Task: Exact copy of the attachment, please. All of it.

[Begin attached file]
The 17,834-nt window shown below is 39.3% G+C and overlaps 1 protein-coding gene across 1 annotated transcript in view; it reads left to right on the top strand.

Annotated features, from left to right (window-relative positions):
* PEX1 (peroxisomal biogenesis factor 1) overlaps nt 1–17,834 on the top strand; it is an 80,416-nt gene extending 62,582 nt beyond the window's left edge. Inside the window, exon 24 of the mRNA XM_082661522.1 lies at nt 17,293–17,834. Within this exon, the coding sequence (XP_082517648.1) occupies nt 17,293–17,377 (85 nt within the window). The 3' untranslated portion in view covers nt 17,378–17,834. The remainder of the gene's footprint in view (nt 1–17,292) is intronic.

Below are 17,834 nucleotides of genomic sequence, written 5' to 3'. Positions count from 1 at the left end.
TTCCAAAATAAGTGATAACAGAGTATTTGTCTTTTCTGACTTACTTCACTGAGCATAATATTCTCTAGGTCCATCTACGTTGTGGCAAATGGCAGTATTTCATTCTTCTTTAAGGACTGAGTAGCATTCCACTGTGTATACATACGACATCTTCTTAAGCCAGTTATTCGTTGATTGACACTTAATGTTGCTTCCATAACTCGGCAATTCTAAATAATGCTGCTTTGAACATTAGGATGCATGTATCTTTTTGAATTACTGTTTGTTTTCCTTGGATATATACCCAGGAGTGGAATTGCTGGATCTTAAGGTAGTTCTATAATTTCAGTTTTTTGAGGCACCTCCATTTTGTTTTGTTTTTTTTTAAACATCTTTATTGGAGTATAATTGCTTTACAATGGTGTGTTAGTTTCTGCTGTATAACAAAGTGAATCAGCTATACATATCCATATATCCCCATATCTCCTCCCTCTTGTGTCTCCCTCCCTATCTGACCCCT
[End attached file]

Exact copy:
The 17,834-nt window shown below is 39.3% G+C and overlaps 1 protein-coding gene across 1 annotated transcript in view; it reads left to right on the top strand.

Annotated features, from left to right (window-relative positions):
* PEX1 (peroxisomal biogenesis factor 1) overlaps nt 1–17,834 on the top strand; it is an 80,416-nt gene extending 62,582 nt beyond the window's left edge. Inside the window, exon 24 of the mRNA XM_082661522.1 lies at nt 17,293–17,834. Within this exon, the coding sequence (XP_082517648.1) occupies nt 17,293–17,377 (85 nt within the window). The 3' untranslated portion in view covers nt 17,378–17,834. The remainder of the gene's footprint in view (nt 1–17,292) is intronic.

Below are 17,834 nucleotides of genomic sequence, written 5' to 3'. Positions count from 1 at the left end.
TTCCAAAATAAGTGATAACAGAGTATTTGTCTTTTCTGACTTACTTCACTGAGCATAATATTCTCTAGGTCCATCTACGTTGTGGCAAATGGCAGTATTTCATTCTTCTTTAAGGACTGAGTAGCATTCCACTGTGTATACATACGACATCTTCTTAAGCCAGTTATTCGTTGATTGACACTTAATGTTGCTTCCATAACTCGGCAATTCTAAATAATGCTGCTTTGAACATTAGGATGCATGTATCTTTTTGAATTACTGTTTGTTTTCCTTGGATATATACCCAGGAGTGGAATTGCTGGATCTTAAGGTAGTTCTATAATTTCAGTTTTTTGAGGCACCTCCATTTTGTTTTGTTTTTTTTTAAACATCTTTATTGGAGTATAATTGCTTTACAATGGTGTGTTAGTTTCTGCTGTATAACAAAGTGAATCAGCTATACATATCCATATATCCCCATATCTCCTCCCTCTTGTGTCTCCCTCCCTATCTGACCCCT